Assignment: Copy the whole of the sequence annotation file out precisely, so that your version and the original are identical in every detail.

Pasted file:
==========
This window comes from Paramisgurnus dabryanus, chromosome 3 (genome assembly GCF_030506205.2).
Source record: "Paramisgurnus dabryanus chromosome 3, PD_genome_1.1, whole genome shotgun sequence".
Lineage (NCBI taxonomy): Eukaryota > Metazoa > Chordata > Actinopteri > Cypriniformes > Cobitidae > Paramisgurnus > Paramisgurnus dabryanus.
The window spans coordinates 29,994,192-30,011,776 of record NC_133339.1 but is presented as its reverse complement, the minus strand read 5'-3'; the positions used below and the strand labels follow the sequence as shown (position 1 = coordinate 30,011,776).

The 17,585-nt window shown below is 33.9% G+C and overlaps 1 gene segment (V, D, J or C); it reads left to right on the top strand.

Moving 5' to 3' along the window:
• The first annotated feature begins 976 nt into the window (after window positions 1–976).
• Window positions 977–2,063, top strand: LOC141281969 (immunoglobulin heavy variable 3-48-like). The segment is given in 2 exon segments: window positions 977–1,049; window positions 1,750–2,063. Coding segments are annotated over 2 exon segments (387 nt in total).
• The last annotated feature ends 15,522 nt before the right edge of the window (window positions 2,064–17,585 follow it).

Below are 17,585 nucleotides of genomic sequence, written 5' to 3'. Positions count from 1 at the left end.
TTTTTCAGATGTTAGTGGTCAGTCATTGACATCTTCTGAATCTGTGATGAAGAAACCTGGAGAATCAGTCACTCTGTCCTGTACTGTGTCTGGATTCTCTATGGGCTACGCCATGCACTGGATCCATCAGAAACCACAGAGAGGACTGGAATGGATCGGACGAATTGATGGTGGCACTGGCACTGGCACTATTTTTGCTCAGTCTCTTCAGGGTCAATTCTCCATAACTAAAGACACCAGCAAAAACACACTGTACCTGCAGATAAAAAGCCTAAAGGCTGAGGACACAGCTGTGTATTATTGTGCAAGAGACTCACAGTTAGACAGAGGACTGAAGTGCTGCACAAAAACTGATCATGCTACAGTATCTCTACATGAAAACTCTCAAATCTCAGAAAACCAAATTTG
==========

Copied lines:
This window comes from Paramisgurnus dabryanus, chromosome 3 (genome assembly GCF_030506205.2).
Source record: "Paramisgurnus dabryanus chromosome 3, PD_genome_1.1, whole genome shotgun sequence".
Lineage (NCBI taxonomy): Eukaryota > Metazoa > Chordata > Actinopteri > Cypriniformes > Cobitidae > Paramisgurnus > Paramisgurnus dabryanus.
The window spans coordinates 29,994,192-30,011,776 of record NC_133339.1 but is presented as its reverse complement, the minus strand read 5'-3'; the positions used below and the strand labels follow the sequence as shown (position 1 = coordinate 30,011,776).

The 17,585-nt window shown below is 33.9% G+C and overlaps 1 gene segment (V, D, J or C); it reads left to right on the top strand.

Moving 5' to 3' along the window:
• The first annotated feature begins 976 nt into the window (after window positions 1–976).
• Window positions 977–2,063, top strand: LOC141281969 (immunoglobulin heavy variable 3-48-like). The segment is given in 2 exon segments: window positions 977–1,049; window positions 1,750–2,063. Coding segments are annotated over 2 exon segments (387 nt in total).
• The last annotated feature ends 15,522 nt before the right edge of the window (window positions 2,064–17,585 follow it).

Below are 17,585 nucleotides of genomic sequence, written 5' to 3'. Positions count from 1 at the left end.
TTTTTCAGATGTTAGTGGTCAGTCATTGACATCTTCTGAATCTGTGATGAAGAAACCTGGAGAATCAGTCACTCTGTCCTGTACTGTGTCTGGATTCTCTATGGGCTACGCCATGCACTGGATCCATCAGAAACCACAGAGAGGACTGGAATGGATCGGACGAATTGATGGTGGCACTGGCACTGGCACTATTTTTGCTCAGTCTCTTCAGGGTCAATTCTCCATAACTAAAGACACCAGCAAAAACACACTGTACCTGCAGATAAAAAGCCTAAAGGCTGAGGACACAGCTGTGTATTATTGTGCAAGAGACTCACAGTTAGACAGAGGACTGAAGTGCTGCACAAAAACTGATCATGCTACAGTATCTCTACATGAAAACTCTCAAATCTCAGAAAACCAAATTTG